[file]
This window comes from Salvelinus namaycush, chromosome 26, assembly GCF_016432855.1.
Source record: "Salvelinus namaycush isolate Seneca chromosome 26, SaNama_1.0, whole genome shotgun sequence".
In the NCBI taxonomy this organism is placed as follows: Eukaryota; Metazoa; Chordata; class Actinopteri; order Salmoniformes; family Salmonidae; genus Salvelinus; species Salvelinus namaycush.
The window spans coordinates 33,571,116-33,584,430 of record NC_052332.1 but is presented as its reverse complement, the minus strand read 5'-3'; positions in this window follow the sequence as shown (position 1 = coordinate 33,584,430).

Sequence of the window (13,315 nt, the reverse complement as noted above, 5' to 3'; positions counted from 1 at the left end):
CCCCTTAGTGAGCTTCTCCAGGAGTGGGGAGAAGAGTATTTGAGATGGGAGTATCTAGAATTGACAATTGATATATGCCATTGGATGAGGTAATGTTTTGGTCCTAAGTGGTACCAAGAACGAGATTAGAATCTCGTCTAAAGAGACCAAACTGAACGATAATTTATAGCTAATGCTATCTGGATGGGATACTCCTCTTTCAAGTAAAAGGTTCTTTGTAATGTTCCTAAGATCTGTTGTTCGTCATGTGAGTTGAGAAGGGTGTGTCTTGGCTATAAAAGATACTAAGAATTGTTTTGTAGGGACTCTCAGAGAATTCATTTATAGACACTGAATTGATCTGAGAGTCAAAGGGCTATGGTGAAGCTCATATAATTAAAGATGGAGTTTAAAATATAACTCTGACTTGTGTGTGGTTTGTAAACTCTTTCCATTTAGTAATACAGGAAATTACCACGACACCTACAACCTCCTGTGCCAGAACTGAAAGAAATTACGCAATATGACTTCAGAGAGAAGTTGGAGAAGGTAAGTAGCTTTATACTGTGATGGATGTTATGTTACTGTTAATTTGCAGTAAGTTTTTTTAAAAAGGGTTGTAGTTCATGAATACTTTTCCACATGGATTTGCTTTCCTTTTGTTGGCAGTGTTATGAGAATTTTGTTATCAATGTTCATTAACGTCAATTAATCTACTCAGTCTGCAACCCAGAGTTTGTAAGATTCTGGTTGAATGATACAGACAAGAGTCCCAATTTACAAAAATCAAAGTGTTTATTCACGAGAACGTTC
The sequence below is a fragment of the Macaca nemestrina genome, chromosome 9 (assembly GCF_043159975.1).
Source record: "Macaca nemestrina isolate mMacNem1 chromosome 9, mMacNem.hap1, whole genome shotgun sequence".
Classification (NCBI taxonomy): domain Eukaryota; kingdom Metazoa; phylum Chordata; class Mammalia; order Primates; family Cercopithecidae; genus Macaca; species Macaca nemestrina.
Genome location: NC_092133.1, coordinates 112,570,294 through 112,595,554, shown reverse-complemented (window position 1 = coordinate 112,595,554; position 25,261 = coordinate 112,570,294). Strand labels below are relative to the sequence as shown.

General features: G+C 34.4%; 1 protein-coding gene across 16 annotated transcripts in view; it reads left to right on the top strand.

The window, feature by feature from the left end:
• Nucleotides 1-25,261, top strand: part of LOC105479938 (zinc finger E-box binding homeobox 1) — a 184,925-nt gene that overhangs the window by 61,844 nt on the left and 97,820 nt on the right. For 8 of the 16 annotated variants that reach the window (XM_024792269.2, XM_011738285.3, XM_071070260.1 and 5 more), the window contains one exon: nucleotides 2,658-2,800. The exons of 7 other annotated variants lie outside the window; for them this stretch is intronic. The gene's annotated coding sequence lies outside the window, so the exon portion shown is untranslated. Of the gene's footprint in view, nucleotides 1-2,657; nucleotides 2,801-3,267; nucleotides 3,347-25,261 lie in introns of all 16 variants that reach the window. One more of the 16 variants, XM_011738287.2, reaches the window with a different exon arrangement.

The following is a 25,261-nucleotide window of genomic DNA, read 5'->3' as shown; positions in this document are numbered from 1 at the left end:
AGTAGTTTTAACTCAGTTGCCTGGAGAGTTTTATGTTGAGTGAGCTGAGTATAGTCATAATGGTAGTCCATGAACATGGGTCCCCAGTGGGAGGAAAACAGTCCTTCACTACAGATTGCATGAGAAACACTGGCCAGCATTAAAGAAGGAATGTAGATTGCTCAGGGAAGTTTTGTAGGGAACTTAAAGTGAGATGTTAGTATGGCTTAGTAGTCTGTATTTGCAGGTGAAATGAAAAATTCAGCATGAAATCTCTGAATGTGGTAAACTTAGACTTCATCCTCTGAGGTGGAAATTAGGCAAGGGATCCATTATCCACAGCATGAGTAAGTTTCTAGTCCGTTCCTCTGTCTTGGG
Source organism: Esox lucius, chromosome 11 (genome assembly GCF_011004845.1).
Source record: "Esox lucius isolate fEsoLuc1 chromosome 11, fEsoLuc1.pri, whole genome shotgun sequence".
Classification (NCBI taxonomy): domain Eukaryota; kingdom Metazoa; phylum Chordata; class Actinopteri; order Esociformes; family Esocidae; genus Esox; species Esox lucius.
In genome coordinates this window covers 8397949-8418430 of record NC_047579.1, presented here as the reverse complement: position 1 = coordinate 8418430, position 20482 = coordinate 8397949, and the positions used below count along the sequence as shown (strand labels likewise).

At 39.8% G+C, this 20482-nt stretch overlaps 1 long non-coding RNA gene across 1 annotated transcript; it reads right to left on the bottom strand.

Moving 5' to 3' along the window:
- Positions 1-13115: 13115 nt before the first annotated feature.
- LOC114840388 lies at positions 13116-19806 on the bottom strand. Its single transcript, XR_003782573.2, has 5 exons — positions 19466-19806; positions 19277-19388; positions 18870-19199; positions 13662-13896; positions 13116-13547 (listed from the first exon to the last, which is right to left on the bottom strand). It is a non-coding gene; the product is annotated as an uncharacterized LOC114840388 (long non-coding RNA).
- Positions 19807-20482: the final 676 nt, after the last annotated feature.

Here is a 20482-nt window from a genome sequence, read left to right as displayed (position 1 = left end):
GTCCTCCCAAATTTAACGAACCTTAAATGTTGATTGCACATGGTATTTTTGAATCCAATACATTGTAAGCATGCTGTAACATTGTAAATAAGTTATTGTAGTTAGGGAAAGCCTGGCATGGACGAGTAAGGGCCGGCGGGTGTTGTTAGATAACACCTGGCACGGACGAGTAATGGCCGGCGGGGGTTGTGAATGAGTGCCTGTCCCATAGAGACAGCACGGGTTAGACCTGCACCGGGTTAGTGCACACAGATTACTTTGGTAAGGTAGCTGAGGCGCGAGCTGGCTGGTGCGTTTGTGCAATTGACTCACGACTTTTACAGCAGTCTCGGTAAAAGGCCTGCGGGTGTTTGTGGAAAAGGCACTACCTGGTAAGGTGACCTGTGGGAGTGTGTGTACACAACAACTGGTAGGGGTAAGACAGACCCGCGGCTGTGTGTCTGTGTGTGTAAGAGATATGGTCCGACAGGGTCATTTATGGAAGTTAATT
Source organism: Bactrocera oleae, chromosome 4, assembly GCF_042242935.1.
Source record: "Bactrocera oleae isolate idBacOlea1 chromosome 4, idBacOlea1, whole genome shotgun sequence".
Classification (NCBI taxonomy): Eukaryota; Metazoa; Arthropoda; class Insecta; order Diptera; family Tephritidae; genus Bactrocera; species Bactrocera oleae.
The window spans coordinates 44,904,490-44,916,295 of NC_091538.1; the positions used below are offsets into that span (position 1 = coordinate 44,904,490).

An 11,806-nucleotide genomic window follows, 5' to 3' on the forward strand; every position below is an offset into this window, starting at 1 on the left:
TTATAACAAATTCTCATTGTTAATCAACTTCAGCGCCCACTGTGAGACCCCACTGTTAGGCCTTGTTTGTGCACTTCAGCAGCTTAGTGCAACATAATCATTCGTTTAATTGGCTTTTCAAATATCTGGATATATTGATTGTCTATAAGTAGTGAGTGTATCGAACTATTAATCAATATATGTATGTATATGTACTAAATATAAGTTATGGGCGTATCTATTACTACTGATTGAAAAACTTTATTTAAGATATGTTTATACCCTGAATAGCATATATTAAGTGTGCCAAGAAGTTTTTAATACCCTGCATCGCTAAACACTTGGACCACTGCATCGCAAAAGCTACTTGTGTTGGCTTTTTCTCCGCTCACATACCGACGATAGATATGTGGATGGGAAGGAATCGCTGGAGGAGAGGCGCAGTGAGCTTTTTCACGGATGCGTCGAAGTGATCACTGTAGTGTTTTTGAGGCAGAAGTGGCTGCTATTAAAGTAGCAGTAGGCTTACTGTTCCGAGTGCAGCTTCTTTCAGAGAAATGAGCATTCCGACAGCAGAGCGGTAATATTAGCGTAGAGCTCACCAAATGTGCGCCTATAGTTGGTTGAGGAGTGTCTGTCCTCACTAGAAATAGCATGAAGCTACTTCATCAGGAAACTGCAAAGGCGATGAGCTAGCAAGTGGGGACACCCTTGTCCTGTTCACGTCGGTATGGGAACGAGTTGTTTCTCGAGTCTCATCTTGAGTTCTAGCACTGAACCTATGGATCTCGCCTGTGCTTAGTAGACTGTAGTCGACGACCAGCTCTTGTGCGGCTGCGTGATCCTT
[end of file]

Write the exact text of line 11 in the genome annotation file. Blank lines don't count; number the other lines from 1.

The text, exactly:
General features: G+C 34.4%; 1 protein-coding gene across 16 annotated transcripts in view; it reads left to right on the top strand.